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Could holes in the middle sink the Cardinals’ ship this season?

If you look at the Cardinals’ current depth chart, you might notice a hole right in the middle of each of our lines. Should the Cardinals be concerned about the center and DT positions?

NFL: Arizona Cardinals OTA
Is Rashard Lawrence the answer at DT for the Cardinals this season? GM Steve Keim sure seems to think so.
Mark J. Rebilas-USA TODAY Sports

Picture an old-school football coach. Some grizzled dude in glasses with a whistle hanging around his neck, yelling to his players during practice. Waving his clipboard around. Maybe he’s even a line coach.

“Football games are won and lost in the trenches!”

“You need to be strong at the point of attack!”

“You build a team from the line of scrimmage out!”

All those old football aphorisms may sound a bit cliched, but that doesn’t mean there isn’t truth to them, even in today’s NFL that’s centered around the passing game. The line of scrimmage is no less important now than it was 50 years ago.

And that gives me concern when it comes to the Cardinals. Right now, it looks like we have gaping holes in the middle of each of our lines. Could that doom the Cardinals this season?


The Rodney Hudson saga is well documented at this point, although much is still unclear. Has he lost his love for the game? Or just the Cardinals? Is he really going to retire, or is he trying to force his way out of the desert? (I mean, it’s probably the latter.) Either way, the much-lauded trade for the former Pro Bowl center last offseason hasn’t exactly turned out the way most envisioned. He missed a few games last season, but even when he was on the field, he was… adequate at best. A far cry from the player who had previously been one of the best centers in the league.

If this all gets figured out and we wind up with an “adequate” Hudson this year, fine. I don’t think anyone is expecting him to return to his previous form even if he comes back to the team. But if he doesn’t come back, we could be in big trouble. ESPN’s depth chart currently shows nothing but blank spaces behind Hudson. There are obviously internal (convert a guard like Justin Pugh or one of the younger guys) and external (see here and here) options to replace Hudson if needed, but none of those is a sure thing.

If worst comes to worst, we could be looking at a revolving door of replacement-level-type players at center all season long. That might in turn destabilize the rest of the O-line (especially the guard spots), which could spell disaster for the run game and make Kyler Murray’s life infinitely more difficult in the passing game. I’m catastrophizing here, but it’s a real possibility. Let’s just hope either A) Hudson returns and is solid at worst, or B) GM Steve Keim makes a move to replace him with someone decent.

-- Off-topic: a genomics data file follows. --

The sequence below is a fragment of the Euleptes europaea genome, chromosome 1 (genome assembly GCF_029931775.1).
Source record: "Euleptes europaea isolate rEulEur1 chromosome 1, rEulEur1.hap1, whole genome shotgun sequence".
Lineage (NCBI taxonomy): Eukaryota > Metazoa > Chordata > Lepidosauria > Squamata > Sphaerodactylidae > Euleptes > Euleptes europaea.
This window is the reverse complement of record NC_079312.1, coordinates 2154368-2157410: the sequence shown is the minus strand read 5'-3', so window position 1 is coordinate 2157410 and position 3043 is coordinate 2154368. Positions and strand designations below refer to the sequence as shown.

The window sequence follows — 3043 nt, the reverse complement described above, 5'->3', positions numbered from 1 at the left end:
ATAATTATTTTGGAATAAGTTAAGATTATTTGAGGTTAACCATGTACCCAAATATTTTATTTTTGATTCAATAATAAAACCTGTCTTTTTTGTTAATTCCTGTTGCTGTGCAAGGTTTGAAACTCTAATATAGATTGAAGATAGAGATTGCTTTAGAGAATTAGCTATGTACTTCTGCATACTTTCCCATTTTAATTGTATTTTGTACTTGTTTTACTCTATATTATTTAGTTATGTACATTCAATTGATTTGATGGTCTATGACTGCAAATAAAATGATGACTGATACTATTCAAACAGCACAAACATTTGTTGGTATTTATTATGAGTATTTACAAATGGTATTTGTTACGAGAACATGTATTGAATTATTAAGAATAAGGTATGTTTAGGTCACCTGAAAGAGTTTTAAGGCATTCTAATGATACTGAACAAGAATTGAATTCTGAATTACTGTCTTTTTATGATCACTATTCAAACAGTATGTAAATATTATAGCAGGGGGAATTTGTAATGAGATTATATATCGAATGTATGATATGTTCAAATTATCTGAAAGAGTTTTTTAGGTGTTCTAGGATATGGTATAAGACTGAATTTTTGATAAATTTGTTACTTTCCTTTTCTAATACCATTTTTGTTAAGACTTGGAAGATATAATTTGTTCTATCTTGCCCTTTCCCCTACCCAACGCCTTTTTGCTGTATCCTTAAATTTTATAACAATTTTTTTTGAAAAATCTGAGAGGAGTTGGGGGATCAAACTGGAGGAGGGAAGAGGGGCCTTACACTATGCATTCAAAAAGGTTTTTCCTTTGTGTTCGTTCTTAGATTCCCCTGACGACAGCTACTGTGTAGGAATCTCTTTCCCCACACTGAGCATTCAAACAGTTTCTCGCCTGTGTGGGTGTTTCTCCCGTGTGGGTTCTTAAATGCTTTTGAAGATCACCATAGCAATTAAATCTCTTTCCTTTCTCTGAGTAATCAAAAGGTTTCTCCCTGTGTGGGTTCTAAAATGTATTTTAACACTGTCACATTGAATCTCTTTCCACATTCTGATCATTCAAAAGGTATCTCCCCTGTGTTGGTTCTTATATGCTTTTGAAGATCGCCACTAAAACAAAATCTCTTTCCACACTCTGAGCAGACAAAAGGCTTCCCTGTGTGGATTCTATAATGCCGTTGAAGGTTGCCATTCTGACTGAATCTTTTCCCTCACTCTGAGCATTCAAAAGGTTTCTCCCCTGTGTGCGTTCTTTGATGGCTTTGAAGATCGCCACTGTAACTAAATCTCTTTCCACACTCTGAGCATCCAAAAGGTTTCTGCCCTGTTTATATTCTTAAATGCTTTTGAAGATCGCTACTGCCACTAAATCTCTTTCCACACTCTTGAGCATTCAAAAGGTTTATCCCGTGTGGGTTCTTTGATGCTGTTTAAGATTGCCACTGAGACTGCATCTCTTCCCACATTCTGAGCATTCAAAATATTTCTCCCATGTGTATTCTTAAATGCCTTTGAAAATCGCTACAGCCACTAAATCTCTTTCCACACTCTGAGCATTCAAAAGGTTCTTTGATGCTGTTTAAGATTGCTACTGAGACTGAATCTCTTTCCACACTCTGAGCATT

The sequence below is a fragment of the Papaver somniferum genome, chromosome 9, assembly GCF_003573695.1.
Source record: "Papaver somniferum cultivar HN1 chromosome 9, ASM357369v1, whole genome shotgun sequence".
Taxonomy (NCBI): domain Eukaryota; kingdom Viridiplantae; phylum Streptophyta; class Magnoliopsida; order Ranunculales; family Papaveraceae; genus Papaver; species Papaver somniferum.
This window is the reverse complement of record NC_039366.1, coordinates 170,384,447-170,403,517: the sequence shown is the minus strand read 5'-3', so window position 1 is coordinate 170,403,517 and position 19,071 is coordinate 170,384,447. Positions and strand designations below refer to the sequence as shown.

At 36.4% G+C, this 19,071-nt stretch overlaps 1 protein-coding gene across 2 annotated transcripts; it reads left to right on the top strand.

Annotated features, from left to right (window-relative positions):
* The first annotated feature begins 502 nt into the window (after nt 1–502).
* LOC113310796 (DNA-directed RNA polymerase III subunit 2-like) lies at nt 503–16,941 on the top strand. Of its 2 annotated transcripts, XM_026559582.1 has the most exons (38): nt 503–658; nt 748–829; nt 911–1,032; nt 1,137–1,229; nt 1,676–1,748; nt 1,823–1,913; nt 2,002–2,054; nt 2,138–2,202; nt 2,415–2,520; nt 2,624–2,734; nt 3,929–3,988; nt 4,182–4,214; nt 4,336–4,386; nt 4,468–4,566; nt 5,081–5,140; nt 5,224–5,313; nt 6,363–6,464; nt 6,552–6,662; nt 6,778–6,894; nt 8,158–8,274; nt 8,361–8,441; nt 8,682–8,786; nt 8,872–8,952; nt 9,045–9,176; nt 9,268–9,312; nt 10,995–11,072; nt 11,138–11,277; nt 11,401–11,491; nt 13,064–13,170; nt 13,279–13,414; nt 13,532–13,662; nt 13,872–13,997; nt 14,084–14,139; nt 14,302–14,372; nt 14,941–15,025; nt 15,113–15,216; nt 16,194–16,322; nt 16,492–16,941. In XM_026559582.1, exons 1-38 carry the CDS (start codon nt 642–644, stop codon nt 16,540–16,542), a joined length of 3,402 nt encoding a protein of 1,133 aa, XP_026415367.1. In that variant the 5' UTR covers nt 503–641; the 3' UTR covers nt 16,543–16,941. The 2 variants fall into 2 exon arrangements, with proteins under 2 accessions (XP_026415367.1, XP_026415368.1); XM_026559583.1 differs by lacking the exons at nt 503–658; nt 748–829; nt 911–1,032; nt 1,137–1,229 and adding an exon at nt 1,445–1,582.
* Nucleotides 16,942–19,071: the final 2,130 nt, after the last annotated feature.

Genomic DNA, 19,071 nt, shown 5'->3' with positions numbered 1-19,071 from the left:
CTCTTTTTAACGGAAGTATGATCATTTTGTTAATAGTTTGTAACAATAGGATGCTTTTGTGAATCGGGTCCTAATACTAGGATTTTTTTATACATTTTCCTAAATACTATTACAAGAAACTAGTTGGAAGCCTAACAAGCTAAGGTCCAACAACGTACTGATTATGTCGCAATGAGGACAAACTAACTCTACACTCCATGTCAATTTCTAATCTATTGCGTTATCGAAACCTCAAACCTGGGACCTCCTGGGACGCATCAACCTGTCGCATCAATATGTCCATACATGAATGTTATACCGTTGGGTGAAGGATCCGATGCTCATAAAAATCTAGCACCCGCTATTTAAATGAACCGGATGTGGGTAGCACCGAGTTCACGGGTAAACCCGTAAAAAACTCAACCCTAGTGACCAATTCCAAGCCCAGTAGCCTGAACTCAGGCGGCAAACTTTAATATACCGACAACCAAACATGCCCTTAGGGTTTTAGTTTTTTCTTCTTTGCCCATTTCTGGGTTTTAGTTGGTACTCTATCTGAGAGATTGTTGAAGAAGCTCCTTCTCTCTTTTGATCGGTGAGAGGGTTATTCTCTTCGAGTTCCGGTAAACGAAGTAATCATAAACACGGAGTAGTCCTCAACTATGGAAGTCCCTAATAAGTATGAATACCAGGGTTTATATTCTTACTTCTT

Defensive Tackle

We now move across the line of scrimmage to the defensive tackle position, where the only two experienced, natural DTs on the depth chart are third-year players Rashard Lawrence and Leki Fotu. (ESPN is also showing blank spaces behind them on their depth chart.) I remember when they were drafted in the middle rounds in 2020. Both were highly regarded leaders of strong college defenses (LSU and Utah, respectively.) A lot of folks (me included) thought we had a couple of steals on our hands.

But their college production and pedigree haven’t translated to the pros yet, and you have to start wondering if these two players have much “potential” left. They have a combined 50 tackles and 1 sack across 4 combined seasons of experience, playing about 1/3 of the defensive snaps. Of the two, Fotu has played much more (656 snaps compared to 385 for Lawrence), but he has graded as one of the worst DTs in the league per PFF in those snaps (41.0 grade in 2020, 37.1 last year). Lawrence, the presumed starter, has fared a little better (47.8 grade in 2020 and improving to a solid 66.4 last year, albeit in limited snaps). But none of these numbers—nor their play thus far—exactly inspire confidence that this tandem can successfully man the middle of the D-line as more than part-time players.

Is Keim really that confident in these two? Is this the best he can do? I’ve been banging the drum all offseason for the team to make an addition at DT, but no moves have been made, either in the draft or free agency. Which is just strange. I suppose a leap from one or both of these guys isn’t out of the question, but it seems unlikely given what we’ve seen. More concerningly, we seem to be banking on those breakouts that might not be coming. At this point, I’d be overjoyed if we brought Corey Peters back. Or even just signed a JAG-type off the street. Someone, anyone. Especially with such unproven ILBs who’ll playing behind them—although I have more confidence in Isaiah Simmons and Zaven Collins than I do in Lawrence and Fotu. But that’s not saying much.

Final Thoughts

Defensive tackle has been a need all offseason, while center is a relatively new one with the Hudson story coming to light late in the summer. But the lack of stability at the lynchpin positions on each line are troubling, and could make it difficult—or even impossible—for the Cardinals to improve on last season’s 11-6 record.

Can Keim figure things out in the next month or so? You’d hope so—after all, he’s a former offensive lineman. A guard, in fact. If anyone knows the value of those big boys in the middle of the line, it’s him.

Let’s hope he has his clipboard out right now and is circling the names of some of those big guys who can help the Cardinals in the middle this season.

After all, football games are won and lost in the trenches.